Pope Benedict XVI's letter to Irish Catholics on a developing sex scandal will be released Saturday, the Vatican said Thursday.

The Pope hopes the letter will help repair some of the damage caused by the scandal, which stretched from the 1930s to the 1990s and is estimated to have involved more than 15,000 children.

The Vatican's press office said the text of the letter will be released Saturday at noon, Central European Time.

On Wednesday, Cardinal Sean Brady, the head of Ireland's Catholic church, apologized for his handling of a case involving an abusive priest decades ago. Under some pressure to leave his position, Brady said he doesn't know what his future holds.

Ireland is not the only country where the church is struggling to deal with abuse allegations.

In Austria, one priest criticized the pontiff for his handling of the abuse scandal.

Speaking to broadcaster ORF, Father Udo Fischer, who leads a parish in the village of Paudorf, said it was "very bad" that the Pope has been quiet on the subject to this point.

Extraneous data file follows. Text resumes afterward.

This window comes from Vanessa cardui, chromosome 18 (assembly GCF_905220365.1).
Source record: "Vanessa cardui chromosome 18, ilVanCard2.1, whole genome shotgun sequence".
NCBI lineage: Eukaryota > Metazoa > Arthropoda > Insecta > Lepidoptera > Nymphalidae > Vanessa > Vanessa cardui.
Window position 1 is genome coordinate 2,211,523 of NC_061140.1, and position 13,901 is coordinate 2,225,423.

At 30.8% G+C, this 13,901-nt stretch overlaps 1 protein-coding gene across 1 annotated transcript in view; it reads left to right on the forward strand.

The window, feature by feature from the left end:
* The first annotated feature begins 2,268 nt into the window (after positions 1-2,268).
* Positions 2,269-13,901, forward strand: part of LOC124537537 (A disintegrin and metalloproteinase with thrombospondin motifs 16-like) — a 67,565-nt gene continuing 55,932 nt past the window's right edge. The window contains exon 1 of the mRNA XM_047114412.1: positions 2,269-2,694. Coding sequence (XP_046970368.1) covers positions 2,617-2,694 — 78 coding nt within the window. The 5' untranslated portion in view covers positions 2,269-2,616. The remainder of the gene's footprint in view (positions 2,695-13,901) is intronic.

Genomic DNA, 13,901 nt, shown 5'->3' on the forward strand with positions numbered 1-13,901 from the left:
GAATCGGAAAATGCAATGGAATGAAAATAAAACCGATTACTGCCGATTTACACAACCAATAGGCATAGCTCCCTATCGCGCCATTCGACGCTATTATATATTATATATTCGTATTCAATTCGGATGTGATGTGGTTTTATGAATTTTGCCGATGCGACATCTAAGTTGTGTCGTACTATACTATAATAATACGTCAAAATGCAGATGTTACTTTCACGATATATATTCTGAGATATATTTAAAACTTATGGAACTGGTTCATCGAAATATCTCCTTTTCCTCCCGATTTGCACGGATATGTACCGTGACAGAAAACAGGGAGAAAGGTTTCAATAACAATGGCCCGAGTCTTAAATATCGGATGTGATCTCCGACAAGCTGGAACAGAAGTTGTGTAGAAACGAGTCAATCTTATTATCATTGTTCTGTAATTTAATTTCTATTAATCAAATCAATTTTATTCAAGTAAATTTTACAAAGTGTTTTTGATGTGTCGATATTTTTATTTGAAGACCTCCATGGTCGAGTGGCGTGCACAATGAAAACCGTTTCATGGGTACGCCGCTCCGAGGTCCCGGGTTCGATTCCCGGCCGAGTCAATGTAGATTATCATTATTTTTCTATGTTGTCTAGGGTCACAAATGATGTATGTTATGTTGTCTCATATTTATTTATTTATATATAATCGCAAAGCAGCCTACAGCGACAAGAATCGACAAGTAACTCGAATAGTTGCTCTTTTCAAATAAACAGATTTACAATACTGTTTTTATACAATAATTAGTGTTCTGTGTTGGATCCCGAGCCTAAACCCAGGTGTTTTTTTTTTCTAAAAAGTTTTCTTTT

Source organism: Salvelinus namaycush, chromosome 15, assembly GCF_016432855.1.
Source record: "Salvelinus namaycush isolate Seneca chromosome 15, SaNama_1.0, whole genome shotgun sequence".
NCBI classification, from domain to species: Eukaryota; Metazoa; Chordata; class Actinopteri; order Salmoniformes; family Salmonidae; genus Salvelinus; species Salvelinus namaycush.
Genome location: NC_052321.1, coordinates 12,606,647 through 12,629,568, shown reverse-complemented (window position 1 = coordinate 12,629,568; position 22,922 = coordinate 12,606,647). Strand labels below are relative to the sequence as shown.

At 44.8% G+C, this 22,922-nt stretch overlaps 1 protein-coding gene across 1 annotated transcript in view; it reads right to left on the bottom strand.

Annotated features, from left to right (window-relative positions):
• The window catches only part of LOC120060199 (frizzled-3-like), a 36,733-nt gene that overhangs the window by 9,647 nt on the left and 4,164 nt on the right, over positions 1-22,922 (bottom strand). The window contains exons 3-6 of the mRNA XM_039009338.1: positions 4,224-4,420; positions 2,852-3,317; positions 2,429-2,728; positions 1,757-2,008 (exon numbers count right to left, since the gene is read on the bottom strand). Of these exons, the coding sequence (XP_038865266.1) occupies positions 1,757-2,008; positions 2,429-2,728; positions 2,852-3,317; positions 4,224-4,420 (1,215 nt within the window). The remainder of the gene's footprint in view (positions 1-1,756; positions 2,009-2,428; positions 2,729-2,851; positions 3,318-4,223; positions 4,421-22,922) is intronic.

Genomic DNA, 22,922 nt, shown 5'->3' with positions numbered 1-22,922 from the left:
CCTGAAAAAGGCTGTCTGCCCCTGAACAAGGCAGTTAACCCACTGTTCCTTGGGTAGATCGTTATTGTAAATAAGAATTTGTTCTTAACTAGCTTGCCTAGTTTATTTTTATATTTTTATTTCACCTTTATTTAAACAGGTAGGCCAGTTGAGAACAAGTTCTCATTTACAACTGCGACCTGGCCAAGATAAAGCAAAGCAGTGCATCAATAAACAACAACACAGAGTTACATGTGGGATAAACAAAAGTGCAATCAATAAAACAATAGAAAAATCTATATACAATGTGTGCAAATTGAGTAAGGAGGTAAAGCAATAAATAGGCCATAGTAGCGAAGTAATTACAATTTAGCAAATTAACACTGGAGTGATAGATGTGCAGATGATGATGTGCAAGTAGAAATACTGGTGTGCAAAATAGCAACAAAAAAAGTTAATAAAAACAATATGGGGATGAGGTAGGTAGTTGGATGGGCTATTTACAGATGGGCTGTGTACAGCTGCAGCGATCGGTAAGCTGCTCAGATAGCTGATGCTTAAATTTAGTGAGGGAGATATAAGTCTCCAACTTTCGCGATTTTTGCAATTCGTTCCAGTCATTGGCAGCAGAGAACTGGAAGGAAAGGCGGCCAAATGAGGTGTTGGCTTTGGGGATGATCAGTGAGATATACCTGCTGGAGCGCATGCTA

Fischer said Benedict should have taken a strong stance long ago.

The priest said he believes Catholics will become disenchanted if the Pope does not offer a personal apology and bring in changes.

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Reinhard Marx, the Archbishop of Munich and Freising, is seen at a news conference Thursday after the Freising Bishop Conference in Bavaria. ((Michael Probst/Associated Press))

In Germany, bishops in the state of Bavaria said they are "ashamed and shocked" at the scope of a sex-abuse scandal there. The bishops issued a call for prayers for the victims.

About 100 former students of church-run schools in Bavaria have come forward to say church officials abused them.

Reinhard Marx, the archbishop of Munich and Freising, was due to meet Thursday with other church leaders.

On Wednesday, Marx called for rebirth in the church in the scandal in the Pope's home country.

With files from The Associated Press